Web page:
WASHINGTON – He’s more than Mr. Congeniality, popular for his straight-shooting sense of humor and powerful gospel-singing voice. Herman Cain, a pizza magnate, conservative talk-radio host, and the only serious contender for the Republican presidential nomination without prior political chops, has in recent weeks proved to be a candidate who some analysts say should be taken seriously.
Did you see any bias or code words in that opening paragraph? If not, look again.
While the reporter, Tracy Jan, could have chosen to refer to Cain’s powerful speaking voice or just powerful voice, instead she chose to highlight his “powerful gospel-singing voice.” And it’s right up front where folks who just scan the first few paragraphs will be sure to see it.
That may not mean much where you live, but here in The People’s Republic, it implies Cain is one of “those people” — bible-thumping Christians. Now, he may or may not be, but of what relevance is that either way unless he’s come out and said he wants to run the country as a theocracy? Did he run his business empire that way? Wouldn’t knowing that, rather than what kind of singing voice he has, be much more relevant information for voters to use in assessing his candidacy?
The second item features a phrase I see and hear used all the time by reporters and news readers.The item is short, so I’m reproducing it in its entirely
HARTFORD – Connecticut officials are not giving up on requiring Internet sellers to collect state sales taxes, despite signs from Amazon.com that it won’t abide by the state’s new Internet tax law.
Amazon wrote to the state to say it is not obliged to follow the law because it lacks a physical presence in Connecticut. The state will press Amazon for taxes it says should have collected at least during the month when Amazon was affiliated with Connecticut websites. Amazon has cut those ties.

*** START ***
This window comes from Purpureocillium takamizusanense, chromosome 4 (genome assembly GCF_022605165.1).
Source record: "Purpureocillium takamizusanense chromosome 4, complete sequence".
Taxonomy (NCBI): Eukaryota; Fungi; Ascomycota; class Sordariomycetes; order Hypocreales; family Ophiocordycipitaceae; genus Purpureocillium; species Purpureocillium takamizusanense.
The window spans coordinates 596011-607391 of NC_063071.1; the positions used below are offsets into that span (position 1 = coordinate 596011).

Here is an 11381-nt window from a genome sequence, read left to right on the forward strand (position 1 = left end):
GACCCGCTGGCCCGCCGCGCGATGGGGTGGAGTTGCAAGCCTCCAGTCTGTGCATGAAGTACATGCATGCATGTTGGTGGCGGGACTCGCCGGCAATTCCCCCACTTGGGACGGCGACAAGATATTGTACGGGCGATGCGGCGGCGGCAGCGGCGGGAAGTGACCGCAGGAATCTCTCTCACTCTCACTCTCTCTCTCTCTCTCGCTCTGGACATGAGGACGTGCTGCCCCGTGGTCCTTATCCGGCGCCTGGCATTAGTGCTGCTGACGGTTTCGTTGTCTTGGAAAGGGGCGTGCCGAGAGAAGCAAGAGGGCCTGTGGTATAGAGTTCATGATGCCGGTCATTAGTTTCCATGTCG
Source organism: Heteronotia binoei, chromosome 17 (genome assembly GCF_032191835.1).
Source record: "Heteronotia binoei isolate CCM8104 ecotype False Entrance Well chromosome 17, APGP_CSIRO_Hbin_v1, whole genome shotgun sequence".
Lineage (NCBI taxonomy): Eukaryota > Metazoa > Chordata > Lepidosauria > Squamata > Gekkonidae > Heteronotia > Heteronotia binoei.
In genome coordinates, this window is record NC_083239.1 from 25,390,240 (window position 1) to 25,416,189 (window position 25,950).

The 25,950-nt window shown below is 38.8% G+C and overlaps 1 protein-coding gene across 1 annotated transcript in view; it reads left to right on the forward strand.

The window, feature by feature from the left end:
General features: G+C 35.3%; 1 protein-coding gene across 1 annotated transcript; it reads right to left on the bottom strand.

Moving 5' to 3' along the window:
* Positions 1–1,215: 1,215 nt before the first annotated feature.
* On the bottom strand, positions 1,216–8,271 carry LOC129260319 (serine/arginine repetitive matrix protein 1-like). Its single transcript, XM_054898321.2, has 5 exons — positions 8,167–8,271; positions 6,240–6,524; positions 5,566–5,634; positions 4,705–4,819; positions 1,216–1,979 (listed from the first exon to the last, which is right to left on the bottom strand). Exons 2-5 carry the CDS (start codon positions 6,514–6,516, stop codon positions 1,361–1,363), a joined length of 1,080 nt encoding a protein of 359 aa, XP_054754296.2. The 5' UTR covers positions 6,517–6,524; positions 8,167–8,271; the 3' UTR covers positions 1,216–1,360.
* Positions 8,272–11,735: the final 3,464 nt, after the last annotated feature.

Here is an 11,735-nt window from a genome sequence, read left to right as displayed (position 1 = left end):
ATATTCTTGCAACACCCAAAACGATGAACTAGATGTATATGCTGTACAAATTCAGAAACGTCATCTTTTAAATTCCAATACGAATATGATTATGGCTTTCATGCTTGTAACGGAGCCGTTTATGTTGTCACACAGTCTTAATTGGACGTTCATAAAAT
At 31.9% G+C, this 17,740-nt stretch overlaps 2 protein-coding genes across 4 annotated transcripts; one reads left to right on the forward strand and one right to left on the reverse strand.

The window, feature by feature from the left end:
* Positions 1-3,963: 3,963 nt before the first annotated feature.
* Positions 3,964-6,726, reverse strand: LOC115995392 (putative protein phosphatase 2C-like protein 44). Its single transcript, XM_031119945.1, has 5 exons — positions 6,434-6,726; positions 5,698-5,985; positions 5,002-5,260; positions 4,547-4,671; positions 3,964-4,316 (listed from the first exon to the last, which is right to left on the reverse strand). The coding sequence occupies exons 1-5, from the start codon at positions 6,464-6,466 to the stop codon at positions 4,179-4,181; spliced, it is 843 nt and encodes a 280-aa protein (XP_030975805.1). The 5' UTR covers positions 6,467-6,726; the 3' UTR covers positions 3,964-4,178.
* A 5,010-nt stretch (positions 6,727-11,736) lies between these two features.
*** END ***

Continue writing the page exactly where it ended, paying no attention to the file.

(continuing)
The state could expect up to $9.4 million a year in additional revenue if remote sellers, including Amazon, comply with the law, according to a legislative estimate. Connecticut plans to evaluate other connections Amazon has with people in the state and start building a case that may be decided in court.
At least six states have enacted laws similar to Connecticut’s, according to the National Conference of State Legislatures. It estimates all states combined are losing $23 billion each year.
Did you catch the spin in the last paragraph?
The combined states are not “losing” $23 billion each year. To lose something, you had to first have it. None of the states ever had tax revenue from Internet sales.
What they are trying to do is grab more of their citizens’ money by forcing companies that have no physical presence in their state to begin acting as tax collectors for them.
I know most will think the turn of phrase is not a big deal, but to me it is, because it endeavors to place in the reader’s thoughts that Amazon is fighting to withhold from the state money the state is owed, just as if a Hartford department store decided to stop collecting sales taxes from its customers when, in reality, it is fighting to keep government weenies away from a technology that has transformed the world.
If states are really worried about businesses within their borders losing customers to the Internet, if they really want to level the playing field, they should slash the bureaucracy and spending and eliminate their state sales tax.
I hope these two examples will, if you do not already do so, cause you to begin reading and listening more carefully, to start looking for the many subtle ways in which stories are slanted, and help to make you a better consumer of information and more resistant to propaganda from any direction.
So…what do you think? Am I seeing bad where none exists?
Do you have any other examples of how a simple word or phrase can send a message or change the slant of a story?
Comment Contest Winners # = Repeat winner
For the week ending
1/29 Leonard Barnes2 2/5 Pat
2/12 Brogan1 2/19 Stephanie
2/26 Scott Schluter
3/5 Storm4 3/12 Donna C.
3/26 Becky Holm
4/30 Brogan1 5/7 Blue_Sky
5/14 Drill Sgt K.
6/25 Woody3 7/2 Christie
7/9 Candace Delaney
7/16 No responses!
7/23 Rob Andrews
7/30 George Deas
8/6 Vinny V
9/17 Leonard Barnes2 9/24 Kathy
11/5 Kentucky Kid
11/26 Woody3 12/3 Leanne
12/10 Gina Jackson
12/31 charles scamman
1/7/12 Gloria Meyer
1/14 Liz Gavaza
2/4 Phillip Dukes
2/11 Storm4 2/18 Leslie
3/3 Debby Rich
3/17 Carolyn McBride
3/24 Keith Hodges
3/31 Jeffrey C. Anthony
4/7 Sue Reynolds
4/14 No responses!
5/5 No responses!
5/19 Estes Mills
6/16 Chip Johnson
6/30 Elizabeth Martin
7/21 K Howe
8/4 Will you be this week's winner?